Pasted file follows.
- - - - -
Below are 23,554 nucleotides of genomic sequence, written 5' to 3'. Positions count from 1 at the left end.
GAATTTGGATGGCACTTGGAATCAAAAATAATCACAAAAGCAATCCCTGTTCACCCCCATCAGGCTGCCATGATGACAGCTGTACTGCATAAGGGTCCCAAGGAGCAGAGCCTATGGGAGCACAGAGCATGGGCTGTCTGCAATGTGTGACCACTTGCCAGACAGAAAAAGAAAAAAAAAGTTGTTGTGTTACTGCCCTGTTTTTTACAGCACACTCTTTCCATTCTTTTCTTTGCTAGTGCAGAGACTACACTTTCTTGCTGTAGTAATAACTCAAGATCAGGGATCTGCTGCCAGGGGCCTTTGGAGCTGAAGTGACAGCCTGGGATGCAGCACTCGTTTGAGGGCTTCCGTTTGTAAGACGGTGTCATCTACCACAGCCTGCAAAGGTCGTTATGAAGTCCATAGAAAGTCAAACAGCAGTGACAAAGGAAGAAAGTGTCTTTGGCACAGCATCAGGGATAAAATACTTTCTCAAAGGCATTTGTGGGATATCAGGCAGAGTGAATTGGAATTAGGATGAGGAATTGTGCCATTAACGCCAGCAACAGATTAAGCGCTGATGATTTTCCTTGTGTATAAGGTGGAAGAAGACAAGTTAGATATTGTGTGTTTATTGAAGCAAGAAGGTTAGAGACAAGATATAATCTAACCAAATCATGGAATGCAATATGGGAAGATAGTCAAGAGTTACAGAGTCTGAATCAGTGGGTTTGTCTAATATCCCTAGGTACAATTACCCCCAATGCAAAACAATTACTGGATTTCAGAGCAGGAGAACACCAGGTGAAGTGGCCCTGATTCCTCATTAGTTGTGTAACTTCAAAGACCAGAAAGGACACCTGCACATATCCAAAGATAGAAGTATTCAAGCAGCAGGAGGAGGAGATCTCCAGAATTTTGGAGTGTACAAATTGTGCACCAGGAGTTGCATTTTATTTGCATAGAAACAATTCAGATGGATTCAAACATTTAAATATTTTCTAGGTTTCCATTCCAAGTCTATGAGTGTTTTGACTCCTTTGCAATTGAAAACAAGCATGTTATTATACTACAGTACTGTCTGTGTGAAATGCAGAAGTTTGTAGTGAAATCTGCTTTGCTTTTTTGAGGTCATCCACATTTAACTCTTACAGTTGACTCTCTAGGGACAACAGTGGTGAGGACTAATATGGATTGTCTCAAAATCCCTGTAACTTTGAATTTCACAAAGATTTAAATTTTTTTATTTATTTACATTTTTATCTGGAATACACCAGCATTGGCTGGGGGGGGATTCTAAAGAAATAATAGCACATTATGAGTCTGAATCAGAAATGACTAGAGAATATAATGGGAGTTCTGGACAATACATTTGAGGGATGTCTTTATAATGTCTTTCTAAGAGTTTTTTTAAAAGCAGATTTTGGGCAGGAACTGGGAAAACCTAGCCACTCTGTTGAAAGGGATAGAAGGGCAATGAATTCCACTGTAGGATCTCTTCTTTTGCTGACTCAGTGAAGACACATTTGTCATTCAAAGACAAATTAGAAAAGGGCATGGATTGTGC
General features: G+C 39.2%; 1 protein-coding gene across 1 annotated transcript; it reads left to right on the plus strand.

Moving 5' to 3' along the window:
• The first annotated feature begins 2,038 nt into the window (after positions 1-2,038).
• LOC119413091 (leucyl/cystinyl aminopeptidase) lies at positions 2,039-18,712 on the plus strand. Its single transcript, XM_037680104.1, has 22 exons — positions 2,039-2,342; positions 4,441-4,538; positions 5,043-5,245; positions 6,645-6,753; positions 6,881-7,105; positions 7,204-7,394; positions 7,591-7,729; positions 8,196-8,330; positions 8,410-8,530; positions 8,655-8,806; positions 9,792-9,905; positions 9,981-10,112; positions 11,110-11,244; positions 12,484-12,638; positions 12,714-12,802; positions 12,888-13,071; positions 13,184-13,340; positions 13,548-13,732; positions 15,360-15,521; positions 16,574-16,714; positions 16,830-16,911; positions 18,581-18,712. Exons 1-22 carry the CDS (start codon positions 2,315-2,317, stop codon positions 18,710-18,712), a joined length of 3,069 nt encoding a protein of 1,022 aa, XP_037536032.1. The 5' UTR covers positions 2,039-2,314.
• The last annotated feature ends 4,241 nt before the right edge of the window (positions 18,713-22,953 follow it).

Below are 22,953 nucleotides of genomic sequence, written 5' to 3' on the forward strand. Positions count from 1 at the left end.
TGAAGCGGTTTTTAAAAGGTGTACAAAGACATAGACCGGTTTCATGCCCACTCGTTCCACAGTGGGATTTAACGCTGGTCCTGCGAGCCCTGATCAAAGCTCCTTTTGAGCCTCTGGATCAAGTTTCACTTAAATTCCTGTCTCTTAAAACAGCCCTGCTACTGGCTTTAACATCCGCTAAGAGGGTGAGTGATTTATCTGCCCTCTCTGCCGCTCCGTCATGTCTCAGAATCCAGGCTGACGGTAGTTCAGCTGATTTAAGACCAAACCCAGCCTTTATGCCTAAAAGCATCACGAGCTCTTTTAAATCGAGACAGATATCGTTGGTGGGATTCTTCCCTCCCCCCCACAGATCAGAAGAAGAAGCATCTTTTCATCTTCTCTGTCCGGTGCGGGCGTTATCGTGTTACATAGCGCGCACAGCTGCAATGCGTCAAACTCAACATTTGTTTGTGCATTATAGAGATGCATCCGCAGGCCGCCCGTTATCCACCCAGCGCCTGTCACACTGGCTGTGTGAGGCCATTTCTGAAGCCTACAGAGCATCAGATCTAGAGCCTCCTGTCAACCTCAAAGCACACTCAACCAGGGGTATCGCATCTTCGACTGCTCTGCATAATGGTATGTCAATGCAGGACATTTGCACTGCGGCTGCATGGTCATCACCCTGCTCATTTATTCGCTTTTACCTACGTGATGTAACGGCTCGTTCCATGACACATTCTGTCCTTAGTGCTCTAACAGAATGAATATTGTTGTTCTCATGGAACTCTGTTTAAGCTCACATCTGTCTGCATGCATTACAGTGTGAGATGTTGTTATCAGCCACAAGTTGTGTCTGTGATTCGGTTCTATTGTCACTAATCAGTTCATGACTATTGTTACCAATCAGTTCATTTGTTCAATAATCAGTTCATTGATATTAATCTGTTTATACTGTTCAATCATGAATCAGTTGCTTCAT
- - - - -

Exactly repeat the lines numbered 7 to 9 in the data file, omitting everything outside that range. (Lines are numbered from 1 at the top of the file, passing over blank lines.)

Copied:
• The last annotated feature ends 4,241 nt before the right edge of the window (positions 18,713-22,953 follow it).

Below are 22,953 nucleotides of genomic sequence, written 5' to 3' on the forward strand. Positions count from 1 at the left end.
TGAAGCGGTTTTTAAAAGGTGTACAAAGACATAGACCGGTTTCATGCCCACTCGTTCCACAGTGGGATTTAACGCTGGTCCTGCGAGCCCTGATCAAAGCTCCTTTTGAGCCTCTGGATCAAGTTTCACTTAAATTCCTGTCTCTTAAAACAGCCCTGCTACTGGCTTTAACATCCGCTAAGAGGGTGAGTGATTTATCTGCCCTCTCTGCCGCTCCGTCATGTCTCAGAATCCAGGCTGACGGTAGTTCAGCTGATTTAAGACCAAACCCAGCCTTTATGCCTAAAAGCATCACGAGCTCTTTTAAATCGAGACAGATATCGTTGGTGGGATTCTTCCCTCCCCCCCACAGATCAGAAGAAGAAGCATCTTTTCATCTTCTCTGTCCGGTGCGGGCGTTATCGTGTTACATAGCGCGCACAGCTGCAATGCGTCAAACTCAACATTTGTTTGTGCATTATAGAGATGCATCCGCAGGCCGCCCGTTATCCACCCAGCGCCTGTCACACTGGCTGTGTGAGGCCATTTCTGAAGCCTACAGAGCATCAGATCTAGAGCCTCCTGTCAACCTCAAAGCACACTCAACCAGGGGTATCGCATCTTCGACTGCTCTGCATAATGGTATGTCAATGCAGGACATTTGCACTGCGGCTGCATGGTCATCACCCTGCTCATTTATTCGCTTTTACCTACGTGATGTAACGGCTCGTTCCATGACACATTCTGTCCTTAGTGCTCTAACAGAATGAATATTGTTGTTCTCATGGAACTCTGTTTAAGCTCACATCTGTCTGCATGCATTACAGTGTGAGATGTTGTTATCAGCCACAAGTTGTGTCTGTGATTCGGTTCTATTGTCACTAATCAGTTCATGACTATTGTTACCAATCAGTTCATTTGTTCAATAATCAGTTCATTGATATTAATCTGTTTATACTGTTCAATCATGAATCAGTTGCTTCAT